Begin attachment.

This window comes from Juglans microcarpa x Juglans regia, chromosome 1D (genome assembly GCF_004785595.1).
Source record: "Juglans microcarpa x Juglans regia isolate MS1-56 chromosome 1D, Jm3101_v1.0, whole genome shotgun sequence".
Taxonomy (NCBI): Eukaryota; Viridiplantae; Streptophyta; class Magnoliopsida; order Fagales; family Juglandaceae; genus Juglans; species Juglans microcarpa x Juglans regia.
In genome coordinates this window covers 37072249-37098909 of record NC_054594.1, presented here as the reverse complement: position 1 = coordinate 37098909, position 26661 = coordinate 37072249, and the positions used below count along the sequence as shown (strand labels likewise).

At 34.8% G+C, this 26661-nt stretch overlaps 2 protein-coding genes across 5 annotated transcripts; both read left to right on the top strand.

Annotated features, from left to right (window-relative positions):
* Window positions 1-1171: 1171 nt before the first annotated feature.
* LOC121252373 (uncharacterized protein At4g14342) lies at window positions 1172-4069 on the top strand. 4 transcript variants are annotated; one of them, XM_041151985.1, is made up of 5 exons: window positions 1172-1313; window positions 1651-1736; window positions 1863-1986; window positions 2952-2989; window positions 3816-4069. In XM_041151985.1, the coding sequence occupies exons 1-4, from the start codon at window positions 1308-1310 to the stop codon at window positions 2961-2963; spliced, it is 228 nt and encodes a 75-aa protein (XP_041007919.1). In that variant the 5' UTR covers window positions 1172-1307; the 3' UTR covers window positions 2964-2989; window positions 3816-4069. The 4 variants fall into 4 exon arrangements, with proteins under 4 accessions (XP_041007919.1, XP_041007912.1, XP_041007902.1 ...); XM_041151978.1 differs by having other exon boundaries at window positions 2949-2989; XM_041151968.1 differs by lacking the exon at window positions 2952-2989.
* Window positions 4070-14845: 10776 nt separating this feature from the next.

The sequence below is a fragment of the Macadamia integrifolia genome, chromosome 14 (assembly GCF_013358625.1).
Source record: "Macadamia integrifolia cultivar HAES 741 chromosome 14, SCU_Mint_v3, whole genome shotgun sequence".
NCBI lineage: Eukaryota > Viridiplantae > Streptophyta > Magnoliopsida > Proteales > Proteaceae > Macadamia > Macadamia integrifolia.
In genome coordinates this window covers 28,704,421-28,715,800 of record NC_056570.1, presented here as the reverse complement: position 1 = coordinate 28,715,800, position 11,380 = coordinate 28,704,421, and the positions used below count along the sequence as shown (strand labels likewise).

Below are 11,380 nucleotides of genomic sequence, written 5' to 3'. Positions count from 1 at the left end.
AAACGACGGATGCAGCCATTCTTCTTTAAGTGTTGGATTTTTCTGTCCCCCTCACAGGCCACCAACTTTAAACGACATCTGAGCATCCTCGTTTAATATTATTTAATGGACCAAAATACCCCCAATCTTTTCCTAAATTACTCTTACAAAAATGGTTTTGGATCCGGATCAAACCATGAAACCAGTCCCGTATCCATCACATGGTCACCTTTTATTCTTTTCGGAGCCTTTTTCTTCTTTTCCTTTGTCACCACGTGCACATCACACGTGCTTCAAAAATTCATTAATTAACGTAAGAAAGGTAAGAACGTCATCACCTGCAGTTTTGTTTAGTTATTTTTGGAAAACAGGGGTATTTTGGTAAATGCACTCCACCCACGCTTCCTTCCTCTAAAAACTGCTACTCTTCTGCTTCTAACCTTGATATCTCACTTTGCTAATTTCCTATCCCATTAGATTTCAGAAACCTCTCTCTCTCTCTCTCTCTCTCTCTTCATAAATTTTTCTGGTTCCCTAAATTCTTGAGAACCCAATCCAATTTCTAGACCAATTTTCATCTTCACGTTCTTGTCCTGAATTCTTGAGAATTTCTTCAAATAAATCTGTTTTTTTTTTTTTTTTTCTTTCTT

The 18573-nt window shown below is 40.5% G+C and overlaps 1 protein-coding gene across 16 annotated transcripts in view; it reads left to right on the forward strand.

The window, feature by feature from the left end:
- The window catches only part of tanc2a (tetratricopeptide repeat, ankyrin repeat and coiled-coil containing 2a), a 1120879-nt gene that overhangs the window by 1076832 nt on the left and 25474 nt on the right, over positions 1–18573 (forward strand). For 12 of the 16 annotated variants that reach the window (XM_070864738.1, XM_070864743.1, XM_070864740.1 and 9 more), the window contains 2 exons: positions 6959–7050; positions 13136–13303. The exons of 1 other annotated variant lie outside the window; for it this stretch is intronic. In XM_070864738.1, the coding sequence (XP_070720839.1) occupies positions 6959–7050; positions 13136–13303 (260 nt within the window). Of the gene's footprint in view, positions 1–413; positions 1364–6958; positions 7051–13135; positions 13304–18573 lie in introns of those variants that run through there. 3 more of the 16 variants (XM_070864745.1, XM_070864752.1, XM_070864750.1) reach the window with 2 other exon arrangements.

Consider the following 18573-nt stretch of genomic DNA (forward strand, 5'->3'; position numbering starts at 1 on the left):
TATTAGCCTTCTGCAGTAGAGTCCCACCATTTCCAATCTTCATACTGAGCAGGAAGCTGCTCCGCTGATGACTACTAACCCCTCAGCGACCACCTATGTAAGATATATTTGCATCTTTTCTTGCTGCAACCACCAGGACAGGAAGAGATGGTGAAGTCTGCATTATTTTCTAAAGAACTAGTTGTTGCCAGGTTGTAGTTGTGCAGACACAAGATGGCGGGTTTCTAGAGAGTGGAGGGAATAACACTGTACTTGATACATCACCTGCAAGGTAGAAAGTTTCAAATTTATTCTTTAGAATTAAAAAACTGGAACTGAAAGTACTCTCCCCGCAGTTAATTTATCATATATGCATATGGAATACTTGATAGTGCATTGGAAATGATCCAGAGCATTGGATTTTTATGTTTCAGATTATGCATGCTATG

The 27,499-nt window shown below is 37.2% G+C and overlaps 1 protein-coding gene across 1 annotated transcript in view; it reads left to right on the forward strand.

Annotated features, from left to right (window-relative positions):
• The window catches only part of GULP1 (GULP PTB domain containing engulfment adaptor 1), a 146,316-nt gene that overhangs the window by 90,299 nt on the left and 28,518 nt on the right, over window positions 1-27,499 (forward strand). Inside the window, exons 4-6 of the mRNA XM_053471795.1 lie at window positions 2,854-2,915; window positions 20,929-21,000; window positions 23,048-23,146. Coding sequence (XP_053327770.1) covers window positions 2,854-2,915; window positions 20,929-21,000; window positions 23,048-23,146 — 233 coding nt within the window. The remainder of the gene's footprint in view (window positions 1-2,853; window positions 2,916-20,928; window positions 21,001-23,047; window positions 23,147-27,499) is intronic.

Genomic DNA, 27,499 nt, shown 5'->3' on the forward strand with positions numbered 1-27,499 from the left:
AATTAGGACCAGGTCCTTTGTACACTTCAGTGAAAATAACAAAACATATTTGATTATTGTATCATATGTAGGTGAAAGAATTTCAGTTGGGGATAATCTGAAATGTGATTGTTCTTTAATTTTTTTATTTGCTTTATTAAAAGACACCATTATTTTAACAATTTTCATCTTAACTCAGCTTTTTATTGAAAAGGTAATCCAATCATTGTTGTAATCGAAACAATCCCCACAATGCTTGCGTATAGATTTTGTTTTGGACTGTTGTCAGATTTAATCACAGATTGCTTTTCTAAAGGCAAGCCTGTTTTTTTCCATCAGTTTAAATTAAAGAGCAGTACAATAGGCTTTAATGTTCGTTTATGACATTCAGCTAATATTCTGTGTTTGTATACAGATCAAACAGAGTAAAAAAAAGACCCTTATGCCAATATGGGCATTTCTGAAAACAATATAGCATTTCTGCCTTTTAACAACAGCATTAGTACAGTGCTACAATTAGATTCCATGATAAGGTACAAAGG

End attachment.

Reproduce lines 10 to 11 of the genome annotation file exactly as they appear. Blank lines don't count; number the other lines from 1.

The sequence below is a fragment of the Macadamia integrifolia genome, chromosome 14 (assembly GCF_013358625.1).
Source record: "Macadamia integrifolia cultivar HAES 741 chromosome 14, SCU_Mint_v3, whole genome shotgun sequence".